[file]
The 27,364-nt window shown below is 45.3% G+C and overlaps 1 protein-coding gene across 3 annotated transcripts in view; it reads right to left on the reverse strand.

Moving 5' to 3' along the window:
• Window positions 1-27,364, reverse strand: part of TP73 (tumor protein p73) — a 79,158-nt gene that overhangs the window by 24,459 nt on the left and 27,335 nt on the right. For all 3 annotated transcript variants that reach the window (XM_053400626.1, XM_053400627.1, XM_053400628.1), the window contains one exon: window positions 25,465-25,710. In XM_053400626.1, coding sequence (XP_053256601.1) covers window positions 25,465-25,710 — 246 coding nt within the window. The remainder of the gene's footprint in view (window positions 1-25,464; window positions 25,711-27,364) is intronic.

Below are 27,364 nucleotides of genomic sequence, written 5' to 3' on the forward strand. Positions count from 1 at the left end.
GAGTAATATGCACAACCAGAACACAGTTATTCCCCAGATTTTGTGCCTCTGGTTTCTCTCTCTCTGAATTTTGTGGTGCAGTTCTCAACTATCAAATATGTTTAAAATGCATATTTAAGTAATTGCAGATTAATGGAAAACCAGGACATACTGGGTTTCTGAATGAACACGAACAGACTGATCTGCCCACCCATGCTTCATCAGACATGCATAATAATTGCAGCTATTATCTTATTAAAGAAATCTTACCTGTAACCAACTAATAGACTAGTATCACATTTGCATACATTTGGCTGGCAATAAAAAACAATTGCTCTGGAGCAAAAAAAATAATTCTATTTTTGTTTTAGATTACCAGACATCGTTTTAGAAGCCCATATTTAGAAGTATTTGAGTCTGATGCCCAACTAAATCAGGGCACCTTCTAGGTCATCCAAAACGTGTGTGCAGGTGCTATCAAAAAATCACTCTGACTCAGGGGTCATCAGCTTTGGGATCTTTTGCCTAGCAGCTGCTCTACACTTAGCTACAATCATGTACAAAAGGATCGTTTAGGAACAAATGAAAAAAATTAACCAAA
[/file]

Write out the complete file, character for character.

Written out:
The 27,364-nt window shown below is 45.3% G+C and overlaps 1 protein-coding gene across 3 annotated transcripts in view; it reads right to left on the reverse strand.

Moving 5' to 3' along the window:
• Window positions 1-27,364, reverse strand: part of TP73 (tumor protein p73) — a 79,158-nt gene that overhangs the window by 24,459 nt on the left and 27,335 nt on the right. For all 3 annotated transcript variants that reach the window (XM_053400626.1, XM_053400627.1, XM_053400628.1), the window contains one exon: window positions 25,465-25,710. In XM_053400626.1, coding sequence (XP_053256601.1) covers window positions 25,465-25,710 — 246 coding nt within the window. The remainder of the gene's footprint in view (window positions 1-25,464; window positions 25,711-27,364) is intronic.

Below are 27,364 nucleotides of genomic sequence, written 5' to 3' on the forward strand. Positions count from 1 at the left end.
GAGTAATATGCACAACCAGAACACAGTTATTCCCCAGATTTTGTGCCTCTGGTTTCTCTCTCTCTGAATTTTGTGGTGCAGTTCTCAACTATCAAATATGTTTAAAATGCATATTTAAGTAATTGCAGATTAATGGAAAACCAGGACATACTGGGTTTCTGAATGAACACGAACAGACTGATCTGCCCACCCATGCTTCATCAGACATGCATAATAATTGCAGCTATTATCTTATTAAAGAAATCTTACCTGTAACCAACTAATAGACTAGTATCACATTTGCATACATTTGGCTGGCAATAAAAAACAATTGCTCTGGAGCAAAAAAAATAATTCTATTTTTGTTTTAGATTACCAGACATCGTTTTAGAAGCCCATATTTAGAAGTATTTGAGTCTGATGCCCAACTAAATCAGGGCACCTTCTAGGTCATCCAAAACGTGTGTGCAGGTGCTATCAAAAAATCACTCTGACTCAGGGGTCATCAGCTTTGGGATCTTTTGCCTAGCAGCTGCTCTACACTTAGCTACAATCATGTACAAAAGGATCGTTTAGGAACAAATGAAAAAAATTAACCAAA